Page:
We like what we know and we eat what we like. The idea of “comfort food” is based on what is familiar to us, particularly from our childhoods. My friends find it strange that my idea of comfort food involves anything that comes from the freezer and is re-heated, but that’s what I grew up eating with two working parents. Fish sticks and tater tots were a very common meal along with Marie Calendar’s Pot Pies. I would think that a lot of kids these days will associate comfort food with the fast food meals that many children of working families are quite familiar with.
What if we changed the idea of comfort food for the next generation? What if what was familiar and comforting shifted from fried and heavily salted to fresh and nutrient dense? Instead of Kraft Mac and Cheese we craved quinoa with fresh tomatoes and feta. I think that this concept is on the minds of many school districts and nutrition advocates. The controversy over school lunches has been going on for years now. Too tight food budgets from the school districts aren’t leaving much room for culinary innovation, healthier food materials, or labor involved in preparing fresh meals.
Many school districts have begun making changes in their school foodservice offerings. Salad bars are much more common in school cafeterias, and many pilot programs around the country even include school gardens. Michelle Obama’s campaign against childhood obesity is bringing even more attention (and funding) to the subject. The common goal seems to be to not only teach good nutrition in the classroom, but also to teach taste in the dining room.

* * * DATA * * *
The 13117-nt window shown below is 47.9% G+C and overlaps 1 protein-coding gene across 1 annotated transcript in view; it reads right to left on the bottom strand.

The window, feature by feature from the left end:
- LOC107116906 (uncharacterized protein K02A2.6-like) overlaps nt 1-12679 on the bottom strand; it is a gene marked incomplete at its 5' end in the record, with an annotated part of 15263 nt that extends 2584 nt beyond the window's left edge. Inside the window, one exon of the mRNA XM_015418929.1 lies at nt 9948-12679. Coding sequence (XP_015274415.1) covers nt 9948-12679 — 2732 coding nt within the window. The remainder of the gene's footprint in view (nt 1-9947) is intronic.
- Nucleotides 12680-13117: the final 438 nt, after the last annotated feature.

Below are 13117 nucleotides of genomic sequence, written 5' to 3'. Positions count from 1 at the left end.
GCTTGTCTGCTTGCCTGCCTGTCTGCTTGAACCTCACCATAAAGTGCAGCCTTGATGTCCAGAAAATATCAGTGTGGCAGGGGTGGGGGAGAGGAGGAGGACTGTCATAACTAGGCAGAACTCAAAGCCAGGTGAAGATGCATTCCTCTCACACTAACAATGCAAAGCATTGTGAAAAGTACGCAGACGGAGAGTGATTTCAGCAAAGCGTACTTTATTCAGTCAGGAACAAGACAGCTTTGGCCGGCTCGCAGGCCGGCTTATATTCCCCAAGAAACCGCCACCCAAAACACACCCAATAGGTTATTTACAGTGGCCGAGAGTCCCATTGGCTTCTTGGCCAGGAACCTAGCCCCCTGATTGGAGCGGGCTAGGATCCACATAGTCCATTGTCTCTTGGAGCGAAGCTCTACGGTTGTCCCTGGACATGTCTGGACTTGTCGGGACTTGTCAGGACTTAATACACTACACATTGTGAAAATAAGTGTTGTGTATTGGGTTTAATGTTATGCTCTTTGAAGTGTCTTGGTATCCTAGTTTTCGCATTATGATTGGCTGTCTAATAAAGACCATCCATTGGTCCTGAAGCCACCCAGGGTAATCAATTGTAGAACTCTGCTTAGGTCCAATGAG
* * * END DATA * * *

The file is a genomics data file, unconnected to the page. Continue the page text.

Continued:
This shift in what children get offered needs to come not only from schools, but also from Mom and Dad. Busy parents (like my own as a child) tend to look for convenience when feeding their families, often leading to frozen or just add X meals as well as many meals out. Restaurants have begun to respond to the need for more nutritious kid food by offering healthier choices in their kids’ meals. I’ve been seeing a lot of new side options for kids’ meals like steamed broccoli, apple slices, and yogurt, and I’ve even seen some restaurants offer chicken strips grilled instead of fried.
I think that we can all agree that the obesity epidemic is no quick fix, but I think that this group effort in getting kids healthier food offerings is a step in the right direction and I’m quite optimistic.